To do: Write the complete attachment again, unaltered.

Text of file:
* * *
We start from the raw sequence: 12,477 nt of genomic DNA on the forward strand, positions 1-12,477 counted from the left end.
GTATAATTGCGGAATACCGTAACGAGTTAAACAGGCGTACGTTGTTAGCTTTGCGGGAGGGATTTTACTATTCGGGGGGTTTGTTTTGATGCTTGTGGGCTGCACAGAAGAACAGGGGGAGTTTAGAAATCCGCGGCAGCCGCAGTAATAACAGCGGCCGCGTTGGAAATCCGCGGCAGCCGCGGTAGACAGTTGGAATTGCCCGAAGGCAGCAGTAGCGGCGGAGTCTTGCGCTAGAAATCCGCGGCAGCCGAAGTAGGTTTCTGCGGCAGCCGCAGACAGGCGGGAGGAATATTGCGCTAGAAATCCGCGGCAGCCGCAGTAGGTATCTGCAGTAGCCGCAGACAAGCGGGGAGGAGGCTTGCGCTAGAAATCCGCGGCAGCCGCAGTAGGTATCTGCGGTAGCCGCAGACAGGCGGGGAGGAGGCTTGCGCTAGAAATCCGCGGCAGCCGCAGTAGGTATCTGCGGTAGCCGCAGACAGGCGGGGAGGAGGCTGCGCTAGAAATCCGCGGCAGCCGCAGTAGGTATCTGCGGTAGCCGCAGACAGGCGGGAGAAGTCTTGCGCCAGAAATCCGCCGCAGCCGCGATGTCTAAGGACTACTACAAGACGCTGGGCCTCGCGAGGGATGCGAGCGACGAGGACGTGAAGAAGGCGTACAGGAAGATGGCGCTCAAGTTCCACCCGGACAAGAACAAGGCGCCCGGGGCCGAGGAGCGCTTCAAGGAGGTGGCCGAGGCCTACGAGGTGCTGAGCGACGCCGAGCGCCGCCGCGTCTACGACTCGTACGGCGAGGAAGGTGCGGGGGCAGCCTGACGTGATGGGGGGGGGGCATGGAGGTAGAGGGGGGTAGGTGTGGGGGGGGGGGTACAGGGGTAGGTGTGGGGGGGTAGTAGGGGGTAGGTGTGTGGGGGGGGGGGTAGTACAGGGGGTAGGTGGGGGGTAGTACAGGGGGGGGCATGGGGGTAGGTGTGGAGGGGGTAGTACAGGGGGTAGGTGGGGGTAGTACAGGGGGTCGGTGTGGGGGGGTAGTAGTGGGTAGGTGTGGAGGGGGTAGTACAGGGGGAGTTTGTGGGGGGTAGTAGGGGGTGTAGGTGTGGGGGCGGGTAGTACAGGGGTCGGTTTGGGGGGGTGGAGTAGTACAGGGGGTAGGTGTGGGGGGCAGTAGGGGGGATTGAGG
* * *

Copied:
We start from the raw sequence: 12,477 nt of genomic DNA on the forward strand, positions 1-12,477 counted from the left end.
GTATAATTGCGGAATACCGTAACGAGTTAAACAGGCGTACGTTGTTAGCTTTGCGGGAGGGATTTTACTATTCGGGGGGTTTGTTTTGATGCTTGTGGGCTGCACAGAAGAACAGGGGGAGTTTAGAAATCCGCGGCAGCCGCAGTAATAACAGCGGCCGCGTTGGAAATCCGCGGCAGCCGCGGTAGACAGTTGGAATTGCCCGAAGGCAGCAGTAGCGGCGGAGTCTTGCGCTAGAAATCCGCGGCAGCCGAAGTAGGTTTCTGCGGCAGCCGCAGACAGGCGGGAGGAATATTGCGCTAGAAATCCGCGGCAGCCGCAGTAGGTATCTGCAGTAGCCGCAGACAAGCGGGGAGGAGGCTTGCGCTAGAAATCCGCGGCAGCCGCAGTAGGTATCTGCGGTAGCCGCAGACAGGCGGGGAGGAGGCTTGCGCTAGAAATCCGCGGCAGCCGCAGTAGGTATCTGCGGTAGCCGCAGACAGGCGGGGAGGAGGCTGCGCTAGAAATCCGCGGCAGCCGCAGTAGGTATCTGCGGTAGCCGCAGACAGGCGGGAGAAGTCTTGCGCCAGAAATCCGCCGCAGCCGCGATGTCTAAGGACTACTACAAGACGCTGGGCCTCGCGAGGGATGCGAGCGACGAGGACGTGAAGAAGGCGTACAGGAAGATGGCGCTCAAGTTCCACCCGGACAAGAACAAGGCGCCCGGGGCCGAGGAGCGCTTCAAGGAGGTGGCCGAGGCCTACGAGGTGCTGAGCGACGCCGAGCGCCGCCGCGTCTACGACTCGTACGGCGAGGAAGGTGCGGGGGCAGCCTGACGTGATGGGGGGGGGGCATGGAGGTAGAGGGGGGTAGGTGTGGGGGGGGGGGTACAGGGGTAGGTGTGGGGGGGTAGTAGGGGGTAGGTGTGTGGGGGGGGGGGTAGTACAGGGGGTAGGTGGGGGGTAGTACAGGGGGGGGCATGGGGGTAGGTGTGGAGGGGGTAGTACAGGGGGTAGGTGGGGGTAGTACAGGGGGTCGGTGTGGGGGGGTAGTAGTGGGTAGGTGTGGAGGGGGTAGTACAGGGGGAGTTTGTGGGGGGTAGTAGGGGGTGTAGGTGTGGGGGCGGGTAGTACAGGGGTCGGTTTGGGGGGGTGGAGTAGTACAGGGGGTAGGTGTGGGGGGCAGTAGGGGGGATTGAGG